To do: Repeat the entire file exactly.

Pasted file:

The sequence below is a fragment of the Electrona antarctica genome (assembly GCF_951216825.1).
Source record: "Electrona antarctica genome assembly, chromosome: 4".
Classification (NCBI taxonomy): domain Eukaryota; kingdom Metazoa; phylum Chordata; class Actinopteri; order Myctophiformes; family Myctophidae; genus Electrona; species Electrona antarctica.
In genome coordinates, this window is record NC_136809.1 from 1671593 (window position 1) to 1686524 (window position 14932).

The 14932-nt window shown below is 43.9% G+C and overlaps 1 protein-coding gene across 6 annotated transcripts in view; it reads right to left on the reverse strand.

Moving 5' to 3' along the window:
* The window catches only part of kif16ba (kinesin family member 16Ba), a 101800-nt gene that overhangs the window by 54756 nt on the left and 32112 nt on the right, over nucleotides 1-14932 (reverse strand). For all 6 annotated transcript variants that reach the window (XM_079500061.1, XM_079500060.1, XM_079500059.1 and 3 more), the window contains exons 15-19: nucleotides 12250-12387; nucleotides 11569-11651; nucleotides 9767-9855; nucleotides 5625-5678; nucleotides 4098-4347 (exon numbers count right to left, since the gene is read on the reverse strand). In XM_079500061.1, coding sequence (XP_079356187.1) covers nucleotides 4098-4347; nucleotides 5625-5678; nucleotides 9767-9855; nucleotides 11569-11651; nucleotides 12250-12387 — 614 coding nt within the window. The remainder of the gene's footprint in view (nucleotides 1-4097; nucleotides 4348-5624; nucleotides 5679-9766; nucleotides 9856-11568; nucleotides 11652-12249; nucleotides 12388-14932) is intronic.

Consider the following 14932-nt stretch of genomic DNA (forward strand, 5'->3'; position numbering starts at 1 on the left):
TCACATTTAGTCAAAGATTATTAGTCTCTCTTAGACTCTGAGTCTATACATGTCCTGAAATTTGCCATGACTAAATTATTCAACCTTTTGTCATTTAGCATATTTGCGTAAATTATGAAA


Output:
The sequence below is a fragment of the Electrona antarctica genome (assembly GCF_951216825.1).
Source record: "Electrona antarctica genome assembly, chromosome: 4".
Classification (NCBI taxonomy): domain Eukaryota; kingdom Metazoa; phylum Chordata; class Actinopteri; order Myctophiformes; family Myctophidae; genus Electrona; species Electrona antarctica.
In genome coordinates, this window is record NC_136809.1 from 1671593 (window position 1) to 1686524 (window position 14932).

The 14932-nt window shown below is 43.9% G+C and overlaps 1 protein-coding gene across 6 annotated transcripts in view; it reads right to left on the reverse strand.

Moving 5' to 3' along the window:
* The window catches only part of kif16ba (kinesin family member 16Ba), a 101800-nt gene that overhangs the window by 54756 nt on the left and 32112 nt on the right, over nucleotides 1-14932 (reverse strand). For all 6 annotated transcript variants that reach the window (XM_079500061.1, XM_079500060.1, XM_079500059.1 and 3 more), the window contains exons 15-19: nucleotides 12250-12387; nucleotides 11569-11651; nucleotides 9767-9855; nucleotides 5625-5678; nucleotides 4098-4347 (exon numbers count right to left, since the gene is read on the reverse strand). In XM_079500061.1, coding sequence (XP_079356187.1) covers nucleotides 4098-4347; nucleotides 5625-5678; nucleotides 9767-9855; nucleotides 11569-11651; nucleotides 12250-12387 — 614 coding nt within the window. The remainder of the gene's footprint in view (nucleotides 1-4097; nucleotides 4348-5624; nucleotides 5679-9766; nucleotides 9856-11568; nucleotides 11652-12249; nucleotides 12388-14932) is intronic.

Consider the following 14932-nt stretch of genomic DNA (forward strand, 5'->3'; position numbering starts at 1 on the left):
TCACATTTAGTCAAAGATTATTAGTCTCTCTTAGACTCTGAGTCTATACATGTCCTGAAATTTGCCATGACTAAATTATTCAACCTTTTGTCATTTAGCATATTTGCGTAAATTATGAAA